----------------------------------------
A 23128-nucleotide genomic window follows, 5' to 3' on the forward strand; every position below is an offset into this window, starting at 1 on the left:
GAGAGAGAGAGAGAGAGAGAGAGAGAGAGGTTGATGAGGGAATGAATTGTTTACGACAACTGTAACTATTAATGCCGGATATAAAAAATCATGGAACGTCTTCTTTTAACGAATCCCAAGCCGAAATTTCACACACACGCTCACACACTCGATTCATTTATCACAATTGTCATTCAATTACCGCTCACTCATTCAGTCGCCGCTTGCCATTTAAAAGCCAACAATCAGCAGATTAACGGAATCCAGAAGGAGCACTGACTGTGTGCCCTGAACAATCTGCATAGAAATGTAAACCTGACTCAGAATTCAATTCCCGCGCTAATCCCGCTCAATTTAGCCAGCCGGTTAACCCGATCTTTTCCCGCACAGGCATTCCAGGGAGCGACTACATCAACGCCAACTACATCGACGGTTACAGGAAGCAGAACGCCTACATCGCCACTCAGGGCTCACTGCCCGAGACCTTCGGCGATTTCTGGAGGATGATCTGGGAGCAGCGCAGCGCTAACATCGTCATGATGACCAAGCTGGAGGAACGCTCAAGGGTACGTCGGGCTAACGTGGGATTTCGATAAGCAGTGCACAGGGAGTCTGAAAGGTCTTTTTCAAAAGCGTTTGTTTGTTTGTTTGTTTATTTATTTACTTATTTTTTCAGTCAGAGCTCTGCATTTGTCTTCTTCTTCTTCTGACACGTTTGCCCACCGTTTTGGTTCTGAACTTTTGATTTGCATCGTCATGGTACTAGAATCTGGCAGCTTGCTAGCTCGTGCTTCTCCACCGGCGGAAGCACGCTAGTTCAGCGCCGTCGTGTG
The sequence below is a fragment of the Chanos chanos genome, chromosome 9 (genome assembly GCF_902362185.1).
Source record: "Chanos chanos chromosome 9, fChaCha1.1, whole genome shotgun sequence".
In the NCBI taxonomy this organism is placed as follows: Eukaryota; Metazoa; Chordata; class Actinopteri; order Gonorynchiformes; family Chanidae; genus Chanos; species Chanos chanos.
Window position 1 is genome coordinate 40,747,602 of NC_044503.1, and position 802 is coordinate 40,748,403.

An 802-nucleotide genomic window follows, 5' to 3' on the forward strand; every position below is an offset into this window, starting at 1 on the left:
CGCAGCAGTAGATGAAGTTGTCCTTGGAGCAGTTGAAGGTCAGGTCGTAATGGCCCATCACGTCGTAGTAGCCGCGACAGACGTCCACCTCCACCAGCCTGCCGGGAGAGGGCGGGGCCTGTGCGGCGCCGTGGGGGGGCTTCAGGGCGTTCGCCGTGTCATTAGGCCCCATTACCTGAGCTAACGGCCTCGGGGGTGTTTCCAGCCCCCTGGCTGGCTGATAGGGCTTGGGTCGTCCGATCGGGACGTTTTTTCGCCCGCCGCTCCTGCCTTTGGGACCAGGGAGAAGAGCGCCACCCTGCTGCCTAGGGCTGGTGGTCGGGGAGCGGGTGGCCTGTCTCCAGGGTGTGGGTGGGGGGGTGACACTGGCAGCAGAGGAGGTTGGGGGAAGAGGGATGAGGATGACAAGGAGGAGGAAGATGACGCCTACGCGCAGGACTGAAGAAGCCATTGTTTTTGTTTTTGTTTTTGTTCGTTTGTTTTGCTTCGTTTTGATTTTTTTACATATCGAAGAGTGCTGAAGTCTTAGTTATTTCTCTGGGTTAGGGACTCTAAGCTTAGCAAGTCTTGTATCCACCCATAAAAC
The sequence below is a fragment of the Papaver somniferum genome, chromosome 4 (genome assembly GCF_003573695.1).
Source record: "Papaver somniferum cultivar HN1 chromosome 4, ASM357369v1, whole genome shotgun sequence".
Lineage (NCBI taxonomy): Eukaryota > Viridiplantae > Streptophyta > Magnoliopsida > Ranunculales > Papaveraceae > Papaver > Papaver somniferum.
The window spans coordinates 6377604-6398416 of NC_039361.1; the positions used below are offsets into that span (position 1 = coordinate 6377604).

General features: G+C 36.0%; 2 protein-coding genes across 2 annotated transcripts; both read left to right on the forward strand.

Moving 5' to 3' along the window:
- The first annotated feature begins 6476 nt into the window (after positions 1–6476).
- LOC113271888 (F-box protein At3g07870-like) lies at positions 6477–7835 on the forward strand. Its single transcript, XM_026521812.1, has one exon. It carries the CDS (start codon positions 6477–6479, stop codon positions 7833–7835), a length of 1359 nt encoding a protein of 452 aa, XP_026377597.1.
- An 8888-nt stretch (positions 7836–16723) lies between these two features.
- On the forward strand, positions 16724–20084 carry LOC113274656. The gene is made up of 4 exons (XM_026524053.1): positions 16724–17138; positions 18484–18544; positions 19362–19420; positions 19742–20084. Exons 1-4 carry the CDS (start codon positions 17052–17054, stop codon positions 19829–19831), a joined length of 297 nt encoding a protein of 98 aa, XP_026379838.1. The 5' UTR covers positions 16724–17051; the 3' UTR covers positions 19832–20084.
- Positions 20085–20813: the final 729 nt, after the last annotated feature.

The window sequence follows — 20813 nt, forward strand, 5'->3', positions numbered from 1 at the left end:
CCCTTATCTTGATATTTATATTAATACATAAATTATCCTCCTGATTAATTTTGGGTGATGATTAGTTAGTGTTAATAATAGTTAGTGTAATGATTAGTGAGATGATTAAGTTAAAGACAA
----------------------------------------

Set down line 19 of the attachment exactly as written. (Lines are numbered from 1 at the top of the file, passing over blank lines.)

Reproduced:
- Positions 20085–20813: the final 729 nt, after the last annotated feature.